Once you reach the economically efficient point, where solar and other renewables are actually cheaper than the fossil alternatives, you don't need to worry about China and India continuing to spue out greenhouse gases - they'll jump on the renewables bandwagon with the rest of us, because it saves everybody money.

But reaching that point means a big R&D and incentives investment, probably totalling about a trillion dollars. At $100 billion/year (WISELY SPENT!) we should reach it in 10 years, with a 20 year energy transition following. Most people don't seem to be seeing climate disaster before about 2030-2050 so far...


Posted by: Arthur Smith on 9 Jul 04

On solar we dont need to spend a penny to get there the military already spent the money and got there its planned to go into mass production in the next few years and will be as cheap or nearly as cheap as making a garbage bag. The military wanted it to slap on all sorts of places for powering all the tech goodies they have. Oh and that also works its way into battery tech wich is also needed and wich the military is funding ALOT to create batteries for again the tech goodies and vehicles and tanks and portable lasers weaponry and and and... expected results... some already out and about in life today others expected in 10 years time.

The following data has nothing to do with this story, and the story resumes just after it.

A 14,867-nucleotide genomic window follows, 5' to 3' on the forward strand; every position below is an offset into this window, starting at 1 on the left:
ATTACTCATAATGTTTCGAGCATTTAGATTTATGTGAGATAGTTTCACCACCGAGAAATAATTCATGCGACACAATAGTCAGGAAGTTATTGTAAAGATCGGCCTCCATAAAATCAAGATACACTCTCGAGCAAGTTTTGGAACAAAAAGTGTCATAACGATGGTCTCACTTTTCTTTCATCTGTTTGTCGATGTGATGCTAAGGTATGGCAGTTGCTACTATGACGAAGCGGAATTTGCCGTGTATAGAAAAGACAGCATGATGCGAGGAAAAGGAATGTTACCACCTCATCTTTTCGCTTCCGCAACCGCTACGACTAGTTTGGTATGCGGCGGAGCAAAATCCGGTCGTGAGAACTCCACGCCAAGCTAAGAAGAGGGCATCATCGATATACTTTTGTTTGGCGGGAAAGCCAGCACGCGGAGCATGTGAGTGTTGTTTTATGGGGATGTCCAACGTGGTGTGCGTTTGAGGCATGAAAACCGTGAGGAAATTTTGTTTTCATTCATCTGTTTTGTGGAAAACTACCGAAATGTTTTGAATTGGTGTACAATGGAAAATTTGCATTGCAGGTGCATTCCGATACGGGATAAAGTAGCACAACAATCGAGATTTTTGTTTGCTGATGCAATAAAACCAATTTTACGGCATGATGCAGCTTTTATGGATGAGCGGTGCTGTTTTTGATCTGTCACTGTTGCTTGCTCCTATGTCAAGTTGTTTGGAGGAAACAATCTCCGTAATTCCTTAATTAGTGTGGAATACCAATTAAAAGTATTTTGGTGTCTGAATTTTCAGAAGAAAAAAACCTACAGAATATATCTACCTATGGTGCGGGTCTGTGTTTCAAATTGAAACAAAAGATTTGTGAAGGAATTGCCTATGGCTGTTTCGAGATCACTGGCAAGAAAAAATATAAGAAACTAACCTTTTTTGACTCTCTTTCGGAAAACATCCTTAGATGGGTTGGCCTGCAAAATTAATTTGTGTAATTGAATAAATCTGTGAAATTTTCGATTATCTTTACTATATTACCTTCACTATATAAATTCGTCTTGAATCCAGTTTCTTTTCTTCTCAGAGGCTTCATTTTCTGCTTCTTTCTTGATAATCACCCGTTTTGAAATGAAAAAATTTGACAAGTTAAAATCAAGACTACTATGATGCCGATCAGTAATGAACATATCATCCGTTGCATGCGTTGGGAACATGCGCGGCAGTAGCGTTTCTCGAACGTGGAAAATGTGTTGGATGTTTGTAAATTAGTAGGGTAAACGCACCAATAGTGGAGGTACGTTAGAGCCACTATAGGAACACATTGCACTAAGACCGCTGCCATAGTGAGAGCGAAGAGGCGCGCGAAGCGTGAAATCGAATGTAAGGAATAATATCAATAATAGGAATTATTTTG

hydrogen fuel got a few billion for booster research but then what no one bothers to look into is the military has done conciderable work into hydrogen fuel cells hydrogen storage and transport and blah blah blah. The billion or so more is to speed up the work on civ use.

The money was already spent the work is already done now we just need to let the systems crunch on the tech and make it cheap and make it en mass.

That takes time that takes new process tech you cant speed up and it simply takes getting everything in place.

The final bits that WILL be costly will only come when the system is ready to go and we need to push it out and get it working and thats 5-15 years from now. That is stuff like making all the cars getting people into the new cars replacing old trucks old cars retrofitting old stuff and so on adding hydrogen to gas stations setting up standards for how to handle it and ship it and package it and blah blah blah.